Bashu, The Little Stranger (1986)
Written & Directed by Bahram Beyzai
There is an emphasis on homogenizing foreign cultures into a monolith. This does a disservice to the broad diversity that exists inside these borders. We sometimes forget that national borders are artificial things, and people are often corraled inside sovereignties they have no direct connection with. Bashu, the Little Stranger, chooses to displace a Southern Iranian from the Khuzestan province due to the Iraq-Iran War. By moving this person into the Caspian north, we see how prejudices and cultural dissonance affect how we treat our fellow citizens.
Bashu watches as his entire family is killed by an Iraqi bombing raid. He flees and stows away on a cargo truck passing through the territory. By the time he finally gets off, he’s in the wooded north, a far cry from his arid desert home in the south. Bashu finds safety in the home of a Na’i, a Gilak woman who is raising her two children alone while her husband searches for work elsewhere. There is a significant language divide that gets in the way of communication, but over time Bashu learns how to communicate with his new family. The more substantial impediment is Bashu’s post-traumatic stress from enduring the bombing raid and watching the deaths of his family.
One element powerfully prevalent throughout the film are ethnic prejudices embedded in Persian culture. Bashu is from an Arabic ethnic group and stands out against the fairer-skinned Gilak. There is no talk of being Iranian until the third act of the film when Bashu appeals to the community’s sense of shared nationality. At this point in Iran’s history, that had passed through a paradigm-shifting revolution and were facing an ongoing military conflict from Iraq. Having a unified people who didn’t allow ethnic differences to get in the way was an essential step towards building solidarity.
Director Bahram Beyzai intentionally seeks to focus on the strength of this diversity in establishing what it means to be Iranian. Bashu’s language is what keeps him at arm’s length from his savior and the village. Eventually, he can use Farsi as a middle ground to communicate with them all. Bashu shouts the iconic national phrase, “we are the children of Iran, Iran is our country.” But he does not divorce himself of his heritage, later performing a native song while playing on an upturned washtub for a drum. Beyzai seems to be saying that through Farsi, we can connect with each other, but it is essential not to lose those cultural elements that bring richness and beauty to Iran.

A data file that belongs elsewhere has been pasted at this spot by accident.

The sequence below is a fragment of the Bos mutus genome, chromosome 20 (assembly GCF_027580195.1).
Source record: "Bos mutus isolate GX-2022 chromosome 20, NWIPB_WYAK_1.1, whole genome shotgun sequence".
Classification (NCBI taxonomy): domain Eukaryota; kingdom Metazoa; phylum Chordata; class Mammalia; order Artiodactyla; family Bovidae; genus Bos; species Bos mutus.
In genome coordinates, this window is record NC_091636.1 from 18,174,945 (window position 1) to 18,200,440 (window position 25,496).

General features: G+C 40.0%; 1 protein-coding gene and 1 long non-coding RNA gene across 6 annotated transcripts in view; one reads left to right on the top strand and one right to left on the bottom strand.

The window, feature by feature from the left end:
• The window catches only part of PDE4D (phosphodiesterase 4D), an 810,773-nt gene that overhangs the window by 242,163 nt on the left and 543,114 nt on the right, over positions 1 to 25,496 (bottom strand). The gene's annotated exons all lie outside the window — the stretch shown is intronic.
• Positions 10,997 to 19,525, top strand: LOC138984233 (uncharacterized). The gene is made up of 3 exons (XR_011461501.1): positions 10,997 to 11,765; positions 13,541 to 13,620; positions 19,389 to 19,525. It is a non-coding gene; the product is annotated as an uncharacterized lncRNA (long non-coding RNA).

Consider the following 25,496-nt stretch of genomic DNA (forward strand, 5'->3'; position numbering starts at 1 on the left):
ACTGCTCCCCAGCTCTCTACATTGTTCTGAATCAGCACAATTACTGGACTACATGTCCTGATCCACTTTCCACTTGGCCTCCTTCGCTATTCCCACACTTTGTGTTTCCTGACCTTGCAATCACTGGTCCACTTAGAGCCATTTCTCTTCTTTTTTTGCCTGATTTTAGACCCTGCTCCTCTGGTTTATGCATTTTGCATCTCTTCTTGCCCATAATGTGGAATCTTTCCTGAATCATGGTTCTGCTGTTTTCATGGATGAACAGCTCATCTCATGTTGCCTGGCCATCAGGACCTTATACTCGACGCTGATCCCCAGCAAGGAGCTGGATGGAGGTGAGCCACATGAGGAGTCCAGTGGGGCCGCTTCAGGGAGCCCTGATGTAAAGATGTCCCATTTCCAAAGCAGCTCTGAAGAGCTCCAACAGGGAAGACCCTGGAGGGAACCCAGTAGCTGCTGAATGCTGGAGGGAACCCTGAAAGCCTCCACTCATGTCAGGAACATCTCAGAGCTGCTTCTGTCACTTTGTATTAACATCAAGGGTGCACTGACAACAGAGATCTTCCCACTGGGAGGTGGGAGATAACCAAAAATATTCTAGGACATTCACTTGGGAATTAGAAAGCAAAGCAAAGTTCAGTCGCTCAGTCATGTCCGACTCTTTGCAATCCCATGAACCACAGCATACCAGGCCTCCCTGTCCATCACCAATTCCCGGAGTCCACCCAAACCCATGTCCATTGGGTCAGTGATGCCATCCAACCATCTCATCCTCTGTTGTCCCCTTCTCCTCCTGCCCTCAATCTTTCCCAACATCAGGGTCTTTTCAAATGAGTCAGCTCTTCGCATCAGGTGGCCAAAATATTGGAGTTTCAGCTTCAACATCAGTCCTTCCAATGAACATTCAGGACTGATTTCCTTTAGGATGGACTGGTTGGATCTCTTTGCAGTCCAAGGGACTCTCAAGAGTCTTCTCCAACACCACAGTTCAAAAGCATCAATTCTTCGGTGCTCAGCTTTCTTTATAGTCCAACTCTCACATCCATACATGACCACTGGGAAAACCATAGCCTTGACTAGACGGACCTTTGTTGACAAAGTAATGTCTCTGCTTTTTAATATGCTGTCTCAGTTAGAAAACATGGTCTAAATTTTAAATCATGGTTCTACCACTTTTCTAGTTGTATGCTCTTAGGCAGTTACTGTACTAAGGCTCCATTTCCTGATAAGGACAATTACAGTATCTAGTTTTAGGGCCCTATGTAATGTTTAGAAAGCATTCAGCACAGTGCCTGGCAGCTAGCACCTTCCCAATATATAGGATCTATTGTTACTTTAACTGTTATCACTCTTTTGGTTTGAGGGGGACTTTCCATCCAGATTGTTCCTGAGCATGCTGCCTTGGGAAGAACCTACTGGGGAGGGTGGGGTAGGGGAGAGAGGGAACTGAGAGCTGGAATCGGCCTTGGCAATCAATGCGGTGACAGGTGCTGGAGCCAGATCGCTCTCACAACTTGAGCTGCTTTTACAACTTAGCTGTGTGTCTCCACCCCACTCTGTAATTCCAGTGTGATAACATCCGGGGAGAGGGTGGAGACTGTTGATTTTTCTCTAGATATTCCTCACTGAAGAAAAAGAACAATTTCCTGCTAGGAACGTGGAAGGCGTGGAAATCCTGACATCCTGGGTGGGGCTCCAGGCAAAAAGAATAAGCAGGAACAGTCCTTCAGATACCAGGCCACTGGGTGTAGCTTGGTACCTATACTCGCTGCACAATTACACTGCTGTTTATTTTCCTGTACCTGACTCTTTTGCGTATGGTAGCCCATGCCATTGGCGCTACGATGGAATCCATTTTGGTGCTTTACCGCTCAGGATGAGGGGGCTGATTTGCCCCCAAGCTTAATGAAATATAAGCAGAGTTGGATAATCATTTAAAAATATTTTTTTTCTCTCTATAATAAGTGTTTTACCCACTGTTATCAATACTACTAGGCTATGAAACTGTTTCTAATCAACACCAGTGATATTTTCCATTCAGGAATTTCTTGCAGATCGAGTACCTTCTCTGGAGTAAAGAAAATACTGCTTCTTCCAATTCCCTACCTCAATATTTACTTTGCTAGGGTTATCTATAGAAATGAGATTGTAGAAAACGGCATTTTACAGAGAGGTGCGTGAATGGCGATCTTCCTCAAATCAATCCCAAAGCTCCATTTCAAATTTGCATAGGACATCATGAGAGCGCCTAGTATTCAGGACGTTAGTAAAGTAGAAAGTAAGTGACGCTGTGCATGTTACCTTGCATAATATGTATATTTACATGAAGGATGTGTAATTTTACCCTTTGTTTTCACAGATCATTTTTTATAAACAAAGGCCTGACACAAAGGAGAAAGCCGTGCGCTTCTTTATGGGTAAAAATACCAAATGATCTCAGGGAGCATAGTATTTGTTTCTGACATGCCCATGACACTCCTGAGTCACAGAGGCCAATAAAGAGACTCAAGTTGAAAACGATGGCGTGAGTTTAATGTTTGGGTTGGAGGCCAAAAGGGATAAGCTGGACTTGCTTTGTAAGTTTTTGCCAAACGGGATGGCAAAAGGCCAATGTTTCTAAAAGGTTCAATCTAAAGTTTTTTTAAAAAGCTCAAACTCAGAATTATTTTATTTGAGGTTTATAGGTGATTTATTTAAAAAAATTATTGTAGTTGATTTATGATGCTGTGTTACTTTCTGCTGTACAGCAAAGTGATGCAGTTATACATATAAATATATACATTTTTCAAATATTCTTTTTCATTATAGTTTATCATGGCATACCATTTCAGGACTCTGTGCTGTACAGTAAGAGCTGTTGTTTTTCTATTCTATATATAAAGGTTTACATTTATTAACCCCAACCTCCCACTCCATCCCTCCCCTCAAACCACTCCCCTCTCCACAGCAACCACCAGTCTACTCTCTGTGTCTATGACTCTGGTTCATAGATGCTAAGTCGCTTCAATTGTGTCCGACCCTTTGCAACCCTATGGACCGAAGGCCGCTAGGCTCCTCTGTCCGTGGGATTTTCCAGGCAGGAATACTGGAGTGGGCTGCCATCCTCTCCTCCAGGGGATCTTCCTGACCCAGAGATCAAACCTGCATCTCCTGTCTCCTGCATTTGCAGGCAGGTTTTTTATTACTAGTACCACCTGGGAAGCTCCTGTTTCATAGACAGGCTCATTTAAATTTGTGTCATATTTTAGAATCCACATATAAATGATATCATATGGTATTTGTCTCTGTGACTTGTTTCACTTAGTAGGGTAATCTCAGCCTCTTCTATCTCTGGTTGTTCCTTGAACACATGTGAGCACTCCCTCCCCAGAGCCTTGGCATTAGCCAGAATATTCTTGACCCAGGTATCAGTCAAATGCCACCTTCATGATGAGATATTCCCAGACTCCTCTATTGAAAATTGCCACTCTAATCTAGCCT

Beyzai is also challenging the patriarchal ideals that the Revolution brought to the forefront. The Ayatollah and conservative Islam attempted to reinstate the husband as the unquestionable head of the family. Na’i is given the full reigns of the household due to economic strife, an issue still not adequately addressed post-Shah. As a single parent she able to keep the family farm running, care for her children, sell their wares at the market, and help Bashu regain his humanity. Letters go back and forth between her and her husband with him expressing disagreement over letting Bashu into their home. He argues that they have so little and another mouth to feed puts more pressure on their economic status. Na’i feeds Bashu from her own share and has no qualms challenging the men and women of the village who see Bashu, an unwanted outsider.
Bashu is a profoundly moving film and beautifully acted. Once again, the realm of the spiritual is displayed on the screen. Bashu often sees specters of his family walking around the farm, and they only fade when he can begin healing from his trauma. Music plays a vital role, Bashu gets access to a flute, and we learn he was taught to play it in his old life. The soundtrack is full of energy and vitality with childlike voices that remind us of the most vulnerable in this volatile land. It’s no wonder that Bashu, The Little Stranger, was voted the best Iranian film of all-time in 1999 as it presents an endearing portrait of humanity and the ability to bridge the cultural chasms that exist between us.